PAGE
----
Nussbaum’s list of central human capabilities (Nussbaum 2000)

Importantly, Nussbaum’s list is designed to be open-ended. For example, her list does not include access to clean water and air. But environmental scientists can — and have — argued that pollution has a pervasive and damaging effect on human flourishing, and thereby make the case that clean water and air should be regarded as human rights (Gleick 1998). These arguments provide a strong case that clean water and air should be regarded as central human capabilities.

My coauthors and I suggest that the outward-facing goals of researchers can often be characterized in terms of central human capabilities.

And central capabilities can provide a shared language in which researchers, administrators, funders, policymakers, and the general public could discuss the intended social impacts of outward-facing research.

Where next?

My coauthors and I have begun to develop these ideas into an empirical research project. So far this has included showing how researchers from different disciplines can approach a single capability — adequate shelter, in our case — from different directions, as well as exploring the use of text mining methods to identify the central capabilities pursued by researchers at our home institution, the University of California, Davis.

The next phase of this project is to explore how capabilities and forms of public engagement vary across disciplines. We believe that institutional data — such as sections of tenure and promotion files, or broader impacts statements in grant proposals — will be invaluable for developing new metrics for outward-facing research. University records are likely to be especially important for humanities and arts disciplines, which are often not adequately covered by STEM-oriented (Science, Technology, Engineering and Mathematics-oriented) research databases. In addition, these publication databases do not track other scholarly outputs, especially public engagement. So far our focus has been on researchers at the University of California, Davis, and the data that might be used to describe their outward-facing goals and public engagement.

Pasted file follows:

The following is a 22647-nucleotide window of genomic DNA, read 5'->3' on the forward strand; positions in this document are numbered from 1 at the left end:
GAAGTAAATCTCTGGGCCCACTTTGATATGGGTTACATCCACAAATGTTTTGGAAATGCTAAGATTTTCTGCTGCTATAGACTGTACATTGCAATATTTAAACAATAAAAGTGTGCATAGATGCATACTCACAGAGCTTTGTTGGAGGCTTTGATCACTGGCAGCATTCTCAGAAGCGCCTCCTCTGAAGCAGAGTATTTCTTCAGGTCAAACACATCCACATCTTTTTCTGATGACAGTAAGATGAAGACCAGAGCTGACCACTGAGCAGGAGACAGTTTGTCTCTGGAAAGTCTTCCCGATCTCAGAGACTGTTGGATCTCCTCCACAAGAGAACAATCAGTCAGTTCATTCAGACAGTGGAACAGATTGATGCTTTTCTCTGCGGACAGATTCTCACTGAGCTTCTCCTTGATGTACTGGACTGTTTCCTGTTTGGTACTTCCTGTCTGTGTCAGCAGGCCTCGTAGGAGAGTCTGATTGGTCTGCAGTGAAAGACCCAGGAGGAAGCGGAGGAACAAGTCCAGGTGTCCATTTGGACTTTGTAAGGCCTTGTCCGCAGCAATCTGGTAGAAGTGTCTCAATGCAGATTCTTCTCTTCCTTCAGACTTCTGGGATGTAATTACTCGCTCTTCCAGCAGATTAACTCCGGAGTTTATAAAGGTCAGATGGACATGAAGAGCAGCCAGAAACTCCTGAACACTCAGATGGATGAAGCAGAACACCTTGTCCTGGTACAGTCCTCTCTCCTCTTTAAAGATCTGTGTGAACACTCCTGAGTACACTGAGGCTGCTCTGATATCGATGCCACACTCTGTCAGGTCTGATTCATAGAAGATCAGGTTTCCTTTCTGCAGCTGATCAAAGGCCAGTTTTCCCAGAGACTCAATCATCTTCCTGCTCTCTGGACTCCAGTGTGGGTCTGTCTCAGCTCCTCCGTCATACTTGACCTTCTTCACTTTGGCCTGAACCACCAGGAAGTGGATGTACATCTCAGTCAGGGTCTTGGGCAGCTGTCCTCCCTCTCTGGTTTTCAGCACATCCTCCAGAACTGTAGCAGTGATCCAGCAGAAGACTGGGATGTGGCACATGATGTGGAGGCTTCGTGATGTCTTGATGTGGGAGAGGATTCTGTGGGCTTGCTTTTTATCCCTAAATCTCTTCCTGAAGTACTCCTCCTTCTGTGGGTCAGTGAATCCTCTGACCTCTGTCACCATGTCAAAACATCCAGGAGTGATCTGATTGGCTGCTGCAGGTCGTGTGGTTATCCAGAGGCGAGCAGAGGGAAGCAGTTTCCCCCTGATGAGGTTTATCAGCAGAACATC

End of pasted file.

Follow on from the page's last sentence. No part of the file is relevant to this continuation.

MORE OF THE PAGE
Do you agree that developing a ‘capabilities approach’ to the social impact of research has merit? Do you have ideas for other sources of data that might be used to make comparisons across universities, including internationally? How could capabilities-inspired analyses be used by university administrators or funding agencies to recognize and promote outward-facing scholarship without infringing on academic freedom?

To find out more:
Hicks, D. J., Stahmer, C. and Smith, M. (2018). Impacting Capabilities: A Conceptual Framework for the Social Value of Research. Frontiers in Research Metrics and Analytics, 3. (Online – DOI): 10.3389/frma.2018.00024

Gleick, P. H. (1998). The Human Right to Water. Water Policy, 1, 5: 487–503. (Online – DOI): 10.1016/S1366-7017(99)00008-2

Nussbaum, M. C. (2000). Women and Human Development: The Capabilities Approach. Cambridge University Press: New York, United States of America.

Biography: Daniel J. Hicks is a postdoctoral researcher in the Data Science Initiative at the University of California, Davis. He previously worked in research program evaluation in the US federal government as a Science and Technology Policy Fellow with the American Association for the Advancement of Science. His broader research focuses on public scientific controversies, especially related to technology and the environment. His postdoctoral fellowship is funded by a gift from Elsevier. Elsevier played no role in designing or conducting either the study described in this blog post or this blog post.

11 thoughts on “Developing a ‘capabilities approach’ for measuring social impact